Under the present Civil Procedure Rules (CPR), there are different rules applying to the recoverability of legal costs at the conclusion of a claim. The usual rule is that the successful party is able to recover their legal costs (or a proportion of them) from the unsuccessful party.
In small claims track cases (under £10,000), legal costs, save for fixed costs, such as the issue fee, are not recoverable.
In the multi-track (cases over £25,000), legal costs are usually recoverable from the unsuccessful party.
However, in the fast-track (cases between £10,000 and £25,000), some legal costs are currently fixed, so that the successful party can only recover a fixed sum for their legal costs, regardless of whether they have been charged that amount or higher by their legal advisers. These fixed costs relate to various parts of the claim and include a fixed sum recoverable for a fast-track trial if the matter proceeds that far.
The rules on Fixed Recoverable Costs are however changing from 1 October 2023 and details of the changes have recently been released by the Civil Procedure Rules Committee.
The changes are fairly extensive, and the highlights of the new rules include the following:
- The introduction of a new ‘intermediate track’. This will deal with cases from £25,000 to £100,000, therefore increasing the multi-track threshold to claims above £100,000.
- The intermediate track will be the usual track for cases between £25,000 and £100,00 where the trial will last no more than three days and where expert testimony will be limited to two experts per party.
- Upon allocation to either the fast-track or intermediate track, the Court will also assign the claim to one of four different ‘complexity’ levels or bands. The band to which a claim is assigned will depend on the complexity of the case, and this will be determined by the Court on allocation (after receipt of the Particulars of Claim and Defence). It is envisaged that parties should seek to agree the complexity band if possible.
- The amount of recoverable costs will be determined by the track to which it is allocated, the complexity band to which it has been assigned, and the stage of proceedings that have been reached.
- The CPR Committee has provided tables (in the new Practice Direction 45) setting out the amount of recoverable costs for each stage of a fast-track or intermediate track claim.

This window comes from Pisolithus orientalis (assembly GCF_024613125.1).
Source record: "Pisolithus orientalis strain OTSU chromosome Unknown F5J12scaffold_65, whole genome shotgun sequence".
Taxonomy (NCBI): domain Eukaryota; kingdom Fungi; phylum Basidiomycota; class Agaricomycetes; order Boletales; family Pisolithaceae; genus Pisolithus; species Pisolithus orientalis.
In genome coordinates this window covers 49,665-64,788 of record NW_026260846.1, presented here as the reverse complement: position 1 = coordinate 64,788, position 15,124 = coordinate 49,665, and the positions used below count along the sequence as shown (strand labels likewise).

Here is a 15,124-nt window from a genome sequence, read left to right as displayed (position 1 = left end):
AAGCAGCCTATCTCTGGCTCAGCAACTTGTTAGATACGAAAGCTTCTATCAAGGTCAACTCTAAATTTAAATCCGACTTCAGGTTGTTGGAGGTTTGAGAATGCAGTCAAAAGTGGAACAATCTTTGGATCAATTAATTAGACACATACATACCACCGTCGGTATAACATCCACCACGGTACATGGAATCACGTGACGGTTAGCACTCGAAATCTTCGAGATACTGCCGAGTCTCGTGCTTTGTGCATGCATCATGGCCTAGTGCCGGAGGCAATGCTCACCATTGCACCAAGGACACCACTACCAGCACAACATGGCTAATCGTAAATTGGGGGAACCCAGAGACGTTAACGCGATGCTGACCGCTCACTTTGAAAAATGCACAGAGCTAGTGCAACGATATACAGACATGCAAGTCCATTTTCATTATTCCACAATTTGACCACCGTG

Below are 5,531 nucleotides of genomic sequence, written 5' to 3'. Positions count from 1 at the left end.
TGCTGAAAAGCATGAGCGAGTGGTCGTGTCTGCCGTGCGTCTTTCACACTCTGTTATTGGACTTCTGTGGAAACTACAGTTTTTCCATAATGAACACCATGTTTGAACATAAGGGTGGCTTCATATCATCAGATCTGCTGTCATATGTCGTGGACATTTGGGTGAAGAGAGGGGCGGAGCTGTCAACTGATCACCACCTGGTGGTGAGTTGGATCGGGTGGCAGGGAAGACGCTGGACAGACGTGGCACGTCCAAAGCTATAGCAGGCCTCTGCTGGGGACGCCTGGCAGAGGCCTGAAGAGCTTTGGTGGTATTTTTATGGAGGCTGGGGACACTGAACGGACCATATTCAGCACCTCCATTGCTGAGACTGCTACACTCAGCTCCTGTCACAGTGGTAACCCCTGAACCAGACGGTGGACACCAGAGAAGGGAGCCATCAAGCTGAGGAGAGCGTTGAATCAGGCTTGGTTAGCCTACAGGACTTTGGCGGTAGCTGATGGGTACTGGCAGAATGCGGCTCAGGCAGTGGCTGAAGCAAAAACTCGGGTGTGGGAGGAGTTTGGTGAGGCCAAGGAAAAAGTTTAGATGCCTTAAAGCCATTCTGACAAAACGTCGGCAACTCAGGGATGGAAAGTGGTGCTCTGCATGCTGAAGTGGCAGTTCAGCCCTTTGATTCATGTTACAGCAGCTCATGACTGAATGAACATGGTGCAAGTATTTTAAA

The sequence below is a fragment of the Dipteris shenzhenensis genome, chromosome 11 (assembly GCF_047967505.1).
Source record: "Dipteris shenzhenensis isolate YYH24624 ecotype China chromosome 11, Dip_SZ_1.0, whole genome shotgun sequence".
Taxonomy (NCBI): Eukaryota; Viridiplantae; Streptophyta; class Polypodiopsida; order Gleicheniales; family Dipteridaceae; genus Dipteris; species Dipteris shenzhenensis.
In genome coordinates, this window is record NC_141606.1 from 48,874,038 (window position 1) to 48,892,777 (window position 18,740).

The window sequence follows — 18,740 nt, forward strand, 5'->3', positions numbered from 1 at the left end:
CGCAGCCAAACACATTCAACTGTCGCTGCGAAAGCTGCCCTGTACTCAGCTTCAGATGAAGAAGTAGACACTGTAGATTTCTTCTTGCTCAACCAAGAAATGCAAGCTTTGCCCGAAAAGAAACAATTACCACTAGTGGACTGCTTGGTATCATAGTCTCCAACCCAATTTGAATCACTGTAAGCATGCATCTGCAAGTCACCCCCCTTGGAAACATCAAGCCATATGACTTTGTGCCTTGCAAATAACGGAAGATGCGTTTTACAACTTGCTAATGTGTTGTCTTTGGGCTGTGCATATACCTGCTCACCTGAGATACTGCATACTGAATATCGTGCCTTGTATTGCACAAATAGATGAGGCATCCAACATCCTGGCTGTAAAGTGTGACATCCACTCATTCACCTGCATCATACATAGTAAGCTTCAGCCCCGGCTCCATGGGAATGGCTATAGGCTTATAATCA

- Judges will retain the discretion to allocate complex claims under £100,000 to the multi-track where the fixed costs regime will not apply.
- The rules will apply to most civil litigation claims with a value up to £100,000 that are issued on or after 1 October 2023. There are some exceptions for personal injury and disease claims, where the regime will only apply where the cause of action accrues on or after 1 October 2023.
- The rules will not apply to clinical negligence claims, unless a breach of duty and causation has been admitted. The rules will also not apply to housing claims at present, although it is envisaged they will be introduced for housing claims in the next couple of years.
- Disbursements will continue to be a battleground. In the intermediate track, the Court will have the discretion to allow any disbursement which has been reasonably incurred. However, in the fast-track, there will be set rules on what sums can be recovered by way of disbursements.
Until the rules come into force later this year, it is difficult to tell what effect they will have on litigation generally. A lot of practitioners believe they will lead to further satellite litigation, particularly in relation to which track and complexity bands the claims are allocated and assigned to.
The rules will however provide parties with certainty as to how much they will have to pay to their opponent if they are unsuccessful in their claim. However, if the actual costs incurred by a firm of solicitors are higher than those recovered from your opponent, then it is likely that solicitors will request their client pay the difference.